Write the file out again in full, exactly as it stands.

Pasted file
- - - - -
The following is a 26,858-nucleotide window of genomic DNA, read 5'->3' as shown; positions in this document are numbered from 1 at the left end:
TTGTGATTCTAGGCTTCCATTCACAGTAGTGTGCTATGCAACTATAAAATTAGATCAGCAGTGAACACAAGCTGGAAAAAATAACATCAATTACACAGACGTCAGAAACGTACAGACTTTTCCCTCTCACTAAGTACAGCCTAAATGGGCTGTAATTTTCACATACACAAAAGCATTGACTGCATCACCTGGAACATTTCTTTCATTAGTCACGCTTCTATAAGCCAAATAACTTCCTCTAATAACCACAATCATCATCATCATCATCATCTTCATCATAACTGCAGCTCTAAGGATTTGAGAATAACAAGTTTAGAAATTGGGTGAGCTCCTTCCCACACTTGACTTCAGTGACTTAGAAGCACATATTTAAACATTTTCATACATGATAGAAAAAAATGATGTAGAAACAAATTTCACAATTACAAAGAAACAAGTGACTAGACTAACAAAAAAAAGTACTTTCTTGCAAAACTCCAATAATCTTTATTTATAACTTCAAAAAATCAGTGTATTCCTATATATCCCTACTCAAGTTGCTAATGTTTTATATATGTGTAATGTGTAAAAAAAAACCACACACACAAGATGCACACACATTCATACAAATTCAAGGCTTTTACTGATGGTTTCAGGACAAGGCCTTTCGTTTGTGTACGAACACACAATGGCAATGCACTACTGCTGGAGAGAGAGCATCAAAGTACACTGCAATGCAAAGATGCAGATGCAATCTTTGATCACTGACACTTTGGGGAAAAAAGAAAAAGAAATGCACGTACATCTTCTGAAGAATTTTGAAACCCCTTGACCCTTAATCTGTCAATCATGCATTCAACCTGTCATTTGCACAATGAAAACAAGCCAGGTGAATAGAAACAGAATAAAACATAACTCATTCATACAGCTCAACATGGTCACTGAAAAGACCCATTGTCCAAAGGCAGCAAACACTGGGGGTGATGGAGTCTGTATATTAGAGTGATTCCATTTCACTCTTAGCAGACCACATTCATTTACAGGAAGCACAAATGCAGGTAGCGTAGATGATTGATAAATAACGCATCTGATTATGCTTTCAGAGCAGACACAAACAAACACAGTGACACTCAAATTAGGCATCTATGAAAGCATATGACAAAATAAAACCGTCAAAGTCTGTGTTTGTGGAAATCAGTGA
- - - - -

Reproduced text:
The following is a 26,858-nucleotide window of genomic DNA, read 5'->3' as shown; positions in this document are numbered from 1 at the left end:
TTGTGATTCTAGGCTTCCATTCACAGTAGTGTGCTATGCAACTATAAAATTAGATCAGCAGTGAACACAAGCTGGAAAAAATAACATCAATTACACAGACGTCAGAAACGTACAGACTTTTCCCTCTCACTAAGTACAGCCTAAATGGGCTGTAATTTTCACATACACAAAAGCATTGACTGCATCACCTGGAACATTTCTTTCATTAGTCACGCTTCTATAAGCCAAATAACTTCCTCTAATAACCACAATCATCATCATCATCATCATCTTCATCATAACTGCAGCTCTAAGGATTTGAGAATAACAAGTTTAGAAATTGGGTGAGCTCCTTCCCACACTTGACTTCAGTGACTTAGAAGCACATATTTAAACATTTTCATACATGATAGAAAAAAATGATGTAGAAACAAATTTCACAATTACAAAGAAACAAGTGACTAGACTAACAAAAAAAAGTACTTTCTTGCAAAACTCCAATAATCTTTATTTATAACTTCAAAAAATCAGTGTATTCCTATATATCCCTACTCAAGTTGCTAATGTTTTATATATGTGTAATGTGTAAAAAAAAACCACACACACAAGATGCACACACATTCATACAAATTCAAGGCTTTTACTGATGGTTTCAGGACAAGGCCTTTCGTTTGTGTACGAACACACAATGGCAATGCACTACTGCTGGAGAGAGAGCATCAAAGTACACTGCAATGCAAAGATGCAGATGCAATCTTTGATCACTGACACTTTGGGGAAAAAAGAAAAAGAAATGCACGTACATCTTCTGAAGAATTTTGAAACCCCTTGACCCTTAATCTGTCAATCATGCATTCAACCTGTCATTTGCACAATGAAAACAAGCCAGGTGAATAGAAACAGAATAAAACATAACTCATTCATACAGCTCAACATGGTCACTGAAAAGACCCATTGTCCAAAGGCAGCAAACACTGGGGGTGATGGAGTCTGTATATTAGAGTGATTCCATTTCACTCTTAGCAGACCACATTCATTTACAGGAAGCACAAATGCAGGTAGCGTAGATGATTGATAAATAACGCATCTGATTATGCTTTCAGAGCAGACACAAACAAACACAGTGACACTCAAATTAGGCATCTATGAAAGCATATGACAAAATAAAACCGTCAAAGTCTGTGTTTGTGGAAATCAGTGA